Itinerary: A Quick Layover in Athens, Greece

While it is true most travelers prefer non-stop flights to those with any layovers, I say, why not turn an inconvenient few hours into an opportunity to explore? The Greek capital city, Athens, is not only a common European layover stop, but also a beautiful fusion of ancient history with a youthful flair. Having been lucky enough to experience the spirited city a few times now, I’ve created the ultimate layover guide that will help you make the most of your quick pit stop in Athens. Let’s get into it; or as the Greeks would say, Opa!

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8 hours (7 am – 3pm)

As most flights from the States land in Europe bright and early in the morning, there is plenty of time to do all the necessary bits. By “necessary bits,” of course this means none other than the Acropolis. This massive ancient citadel hovers over the entire city, as you can see it from nearly anywhere in the city. Wind back and forth across the rocky outcrop for about 15 minutes until you reach the summit, and you are in for an unforgettable experience. While on top of the Acropolis, not only can you see a panoramic view of Athens, but you can also see the Parthenon and other architectural masterpieces that have been restored to look as proud as they did in 5th century BC. Take it all in and think about how much world history you are standing on top of…literally.

When you’re ready to move on from the beauty of the Acropolis, I recommend hiking down and walking just a few blocks to the Acropolis Museum, where hundreds of rescued, restored, and collected artifacts are housed from the ruins. Getting up close to each piece and examining its every intricate detail is a remarkable thing.

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12 Hours (7 am – 7 pm)

Spend time perusing and people watching in the animated, and ever loving Monastiraki Square, located near the historical Plaka neighborhood. To this day, I have never seen so much affection in one place. In the square, Greeks are often tightly hugging dear friends, passionately kissing their lovers, or jesting about with adorably dressed young children. Shop the windy side streets and browse all the flea markets, souvenirs, and trinkets. It’s a wonderful place to relax, enjoy your company, and of course grab a quick bite!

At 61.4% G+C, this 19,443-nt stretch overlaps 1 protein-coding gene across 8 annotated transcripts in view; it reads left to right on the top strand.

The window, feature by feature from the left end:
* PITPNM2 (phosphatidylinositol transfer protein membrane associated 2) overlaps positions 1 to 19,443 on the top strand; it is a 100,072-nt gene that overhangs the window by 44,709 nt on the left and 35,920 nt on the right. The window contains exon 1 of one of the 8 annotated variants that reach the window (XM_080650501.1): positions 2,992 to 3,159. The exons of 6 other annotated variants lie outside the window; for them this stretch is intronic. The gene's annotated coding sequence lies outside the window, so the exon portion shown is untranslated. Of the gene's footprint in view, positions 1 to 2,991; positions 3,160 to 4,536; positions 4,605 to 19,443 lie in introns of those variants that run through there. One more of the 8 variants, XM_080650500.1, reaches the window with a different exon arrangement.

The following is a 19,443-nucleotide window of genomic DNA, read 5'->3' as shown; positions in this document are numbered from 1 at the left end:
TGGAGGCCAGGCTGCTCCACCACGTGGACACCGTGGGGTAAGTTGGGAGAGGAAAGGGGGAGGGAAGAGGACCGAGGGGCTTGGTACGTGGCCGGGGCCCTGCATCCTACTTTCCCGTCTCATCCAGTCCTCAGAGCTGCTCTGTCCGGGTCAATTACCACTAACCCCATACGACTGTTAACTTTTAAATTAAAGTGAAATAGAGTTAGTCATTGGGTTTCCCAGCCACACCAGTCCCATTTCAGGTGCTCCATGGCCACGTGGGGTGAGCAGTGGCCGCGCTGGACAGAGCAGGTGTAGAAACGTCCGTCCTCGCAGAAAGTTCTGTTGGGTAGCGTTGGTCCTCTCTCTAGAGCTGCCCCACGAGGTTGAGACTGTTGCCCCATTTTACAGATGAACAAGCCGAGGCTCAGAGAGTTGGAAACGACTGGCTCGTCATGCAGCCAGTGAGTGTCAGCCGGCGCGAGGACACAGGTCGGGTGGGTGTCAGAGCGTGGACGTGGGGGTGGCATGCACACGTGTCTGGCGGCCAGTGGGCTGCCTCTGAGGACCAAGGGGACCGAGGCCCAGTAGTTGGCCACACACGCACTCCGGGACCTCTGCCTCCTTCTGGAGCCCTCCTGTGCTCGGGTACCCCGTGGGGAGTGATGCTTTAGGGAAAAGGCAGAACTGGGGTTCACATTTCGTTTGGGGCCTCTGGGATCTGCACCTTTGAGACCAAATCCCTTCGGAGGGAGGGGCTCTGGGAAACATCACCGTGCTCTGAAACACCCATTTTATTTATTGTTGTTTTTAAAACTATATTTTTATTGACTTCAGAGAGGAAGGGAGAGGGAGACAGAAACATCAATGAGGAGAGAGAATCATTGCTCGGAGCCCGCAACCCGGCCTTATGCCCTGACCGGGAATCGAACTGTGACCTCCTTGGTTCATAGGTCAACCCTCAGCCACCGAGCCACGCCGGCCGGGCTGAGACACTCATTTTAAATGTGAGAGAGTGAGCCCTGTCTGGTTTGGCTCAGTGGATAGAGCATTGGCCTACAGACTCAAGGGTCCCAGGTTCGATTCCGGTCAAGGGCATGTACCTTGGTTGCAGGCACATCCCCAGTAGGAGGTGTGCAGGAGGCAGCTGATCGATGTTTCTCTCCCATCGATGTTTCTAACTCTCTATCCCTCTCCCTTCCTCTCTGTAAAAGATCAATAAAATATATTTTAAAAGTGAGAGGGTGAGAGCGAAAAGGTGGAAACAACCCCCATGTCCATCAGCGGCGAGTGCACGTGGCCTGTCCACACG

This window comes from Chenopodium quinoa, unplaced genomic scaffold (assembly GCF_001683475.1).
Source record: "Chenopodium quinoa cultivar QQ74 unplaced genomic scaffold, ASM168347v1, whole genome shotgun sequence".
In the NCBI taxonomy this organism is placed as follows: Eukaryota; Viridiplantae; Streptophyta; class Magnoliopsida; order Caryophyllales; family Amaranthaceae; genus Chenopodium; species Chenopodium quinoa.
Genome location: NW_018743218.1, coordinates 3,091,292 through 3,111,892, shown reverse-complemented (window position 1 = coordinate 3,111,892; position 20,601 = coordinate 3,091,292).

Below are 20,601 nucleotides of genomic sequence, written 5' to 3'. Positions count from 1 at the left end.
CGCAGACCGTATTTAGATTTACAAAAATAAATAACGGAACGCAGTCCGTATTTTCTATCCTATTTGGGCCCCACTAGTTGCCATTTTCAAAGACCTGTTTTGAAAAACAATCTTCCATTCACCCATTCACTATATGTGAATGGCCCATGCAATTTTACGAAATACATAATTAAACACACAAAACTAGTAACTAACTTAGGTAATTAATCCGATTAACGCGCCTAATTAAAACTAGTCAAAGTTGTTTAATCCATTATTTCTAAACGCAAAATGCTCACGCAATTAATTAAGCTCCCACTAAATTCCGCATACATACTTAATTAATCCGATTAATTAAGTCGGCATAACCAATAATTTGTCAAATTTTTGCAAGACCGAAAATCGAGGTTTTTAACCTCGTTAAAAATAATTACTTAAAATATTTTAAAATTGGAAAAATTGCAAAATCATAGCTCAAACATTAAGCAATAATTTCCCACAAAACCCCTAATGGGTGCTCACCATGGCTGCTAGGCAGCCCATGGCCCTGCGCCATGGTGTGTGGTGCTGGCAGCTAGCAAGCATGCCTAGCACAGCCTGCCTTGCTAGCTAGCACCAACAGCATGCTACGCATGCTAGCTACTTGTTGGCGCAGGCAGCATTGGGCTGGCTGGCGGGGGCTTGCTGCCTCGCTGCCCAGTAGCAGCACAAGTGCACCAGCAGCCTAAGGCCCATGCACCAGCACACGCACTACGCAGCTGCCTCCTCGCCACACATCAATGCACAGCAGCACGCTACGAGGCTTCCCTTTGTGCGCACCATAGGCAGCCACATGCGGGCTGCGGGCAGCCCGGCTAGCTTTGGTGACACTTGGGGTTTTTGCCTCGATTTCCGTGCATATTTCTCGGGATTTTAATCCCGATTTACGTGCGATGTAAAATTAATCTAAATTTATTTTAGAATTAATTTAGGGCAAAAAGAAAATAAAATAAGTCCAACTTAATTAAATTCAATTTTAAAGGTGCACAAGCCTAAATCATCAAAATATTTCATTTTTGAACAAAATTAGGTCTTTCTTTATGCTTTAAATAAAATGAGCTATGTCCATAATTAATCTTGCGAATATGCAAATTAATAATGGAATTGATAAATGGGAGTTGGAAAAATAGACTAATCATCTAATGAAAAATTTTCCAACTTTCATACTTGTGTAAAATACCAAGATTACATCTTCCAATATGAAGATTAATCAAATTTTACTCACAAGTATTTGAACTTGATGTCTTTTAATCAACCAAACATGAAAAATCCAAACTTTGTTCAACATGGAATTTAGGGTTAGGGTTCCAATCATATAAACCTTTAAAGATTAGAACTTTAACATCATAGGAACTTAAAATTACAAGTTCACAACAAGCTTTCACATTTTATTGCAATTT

Thanasis is a restaurant well known for their mouth-watering souvlakis, a popular Greek dish with your choice of grilled meat, tzatziki sauce, veggies, and sometime fries, tightly wrapped in a fluffy pita. It’s conveniently located right on Monastiraki Sqaure, so you can involve your taste buds in the love fest, as well.

In case you want a more formal meal, only a block or so away from the square is an ultramodern, luxurious hotel called A for Athens. Take their terrifying small elevator (it’s worth it, I promise!) to the very top floor and get ready for more great views, food, and drinks. The magnificently lit Acropolis and Greek techno music serve as a backdrop while you sip on your beverage of choice and enjoy modern takes on traditional Greek cuisine. Keep an ear out for all of the languages you’re bound to hear surrounding you – it is remarkable how many international people flock to this great spot!

18 Hours (7 am – 1 am)

Make your way to the main square in Athens, Syntagma Square. This is often referred to as the “heart” of the city as Greek Parliament is located here, not to mention a common site for political demonstrations. In the square are various food vendors and a lovely park area, while the side streets contain some of Greece’s best shopping. For all the serious shoppers, this is a top priority before your layover comes to an end. There are international chain stores, but also boutiques unique to Greece, so you really get a taste of everything fashion-wise!

Finally wrap up your super quick layover in Athens by taking the metro to Soho Bar Athens in the Gazi neighborhood. This club and bar has a neat atmosphere, and is usually full of young professionals and or the “starving artist” type. Prepare for your next flight with a cold glass of ouzo and call it a day!

Image: Aysia Woods (Acropolis and Monastiraki Square); Carpe Juvenis (Greek Flag)